The Black Sea sometimes referred to as the Euxine Sea, is a 168,500 square mile water body that is classified as one of the Atlantic Ocean's marginal seas. The Black Sea is one of Europe's most significant drainage features with several of the most well-known rivers in the world, such as the Danube and the Dniester, draining into it. The sea is relatively deep with the deepest point being 7,257 feet. Six countries border the Black Sea, namely Ukraine, Russia, Bulgaria, Romania, Georgia, and Turkey with many prominent cities along the coast such as Istanbul, Burgas, and Sochi. The Black Sea is surrounded by several mountains such as the Crimean Mountains, the Strandzha, and the Caucasus Mountains.
Historical Names of the Black Sea
Throughout its history, the Black Sea was referred to as the Inhospitable Sea, particularly by the Ancient Greeks. The Ancient Greeks, according to Strabo's Geographica, referred to the sea as inhospitable due to the difficulty in navigating its waters. Another possible reason why the name was selected was that savage tribes lived along the Black Sea shoreline. Due to the superstitious nature of Ancient Greek societies, the name was later changed to the Hospitable Sea.
Theories for the Naming of the Black Sea
According to several experts, the most famous being Rüdiger Schmitt, the name Black Sea has its origins from the Greek term Póntos Áxeinos. The term Áxeinos has its roots in the Iranian language from the word axšaina which referred to dark colored objects. The Greeks adopted the term and altered it to suit their language. The sea is also referred to as the Black Sea in other languages such as Ottoman Turkish where it is referred to as Bahr-e Siyah.
It is often suggested that the name, the Black Sea, was in reference to the color of the water. The main reason why the theory was widely believed was that during winter, violent storms rocked the sea and made the water turn black. Sailors subsequently referred to it as the Black Sea. The water's black color was also believed to be because of the objects that were thrown into the sea. People discovered several of the objects covered in black sludge which is a probable explanation for choosing the name.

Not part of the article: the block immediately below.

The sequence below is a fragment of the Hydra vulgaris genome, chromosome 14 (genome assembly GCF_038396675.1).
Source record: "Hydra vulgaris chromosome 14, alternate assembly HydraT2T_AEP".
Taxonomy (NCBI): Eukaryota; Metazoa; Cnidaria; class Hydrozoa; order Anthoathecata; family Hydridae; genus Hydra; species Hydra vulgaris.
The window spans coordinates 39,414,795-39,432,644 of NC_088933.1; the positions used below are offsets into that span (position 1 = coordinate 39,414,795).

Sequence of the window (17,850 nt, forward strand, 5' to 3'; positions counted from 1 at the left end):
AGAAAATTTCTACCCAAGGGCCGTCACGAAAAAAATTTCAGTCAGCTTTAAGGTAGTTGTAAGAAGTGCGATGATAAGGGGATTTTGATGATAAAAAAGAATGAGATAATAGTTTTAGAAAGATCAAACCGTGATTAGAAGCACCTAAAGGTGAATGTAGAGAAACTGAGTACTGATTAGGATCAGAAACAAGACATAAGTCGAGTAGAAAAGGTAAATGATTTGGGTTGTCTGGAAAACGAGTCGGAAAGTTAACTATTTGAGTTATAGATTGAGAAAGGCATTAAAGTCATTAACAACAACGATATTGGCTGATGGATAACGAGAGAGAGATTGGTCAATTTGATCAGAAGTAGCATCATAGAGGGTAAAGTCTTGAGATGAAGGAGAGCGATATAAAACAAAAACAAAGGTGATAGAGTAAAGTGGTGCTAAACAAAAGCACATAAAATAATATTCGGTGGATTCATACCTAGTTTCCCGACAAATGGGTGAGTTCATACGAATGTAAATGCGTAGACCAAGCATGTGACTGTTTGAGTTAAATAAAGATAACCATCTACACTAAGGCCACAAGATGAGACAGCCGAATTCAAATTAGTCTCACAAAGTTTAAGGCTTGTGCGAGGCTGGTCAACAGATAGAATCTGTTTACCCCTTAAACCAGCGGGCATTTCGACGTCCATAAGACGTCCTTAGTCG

Remains of the Dead Beneath Its Waters
Black is a color usually associated with death, and one possible explanation for the sea's name is that the remains of those who perished within its waters can still be found along the seabed. Apart from human remains, the wreckages of several ships have been located on the seabed. The grim features situated along its floor may have contributed to the selection of the name.
One of the most famous theories that try to explain the origin of the name is that black refers to North on the compass. The works of Herodotus are usually cited as the primary evidence in support of this theory. During ancient times, it was common to use colors in place of the cardinal points. One of the reasons why the hypothesis was not wholly accepted was because only people who lived to the south of the sea could have named it the Black Sea. Those who lived on its northern shores would have considered it a southern sea.
Economic Significance of the Black Sea
The Black Sea provides a host of benefits to the nations around it such as providing fishing grounds, particularly for anchovies. The Black Sea is also one of the most popular tourist destinations in the region.
About the Author
Benjamin Elisha Sawe holds a Bachelor of Arts in Economics and Statistics and an MBA in Strategic Management. He is a frequent World Atlas contributor.
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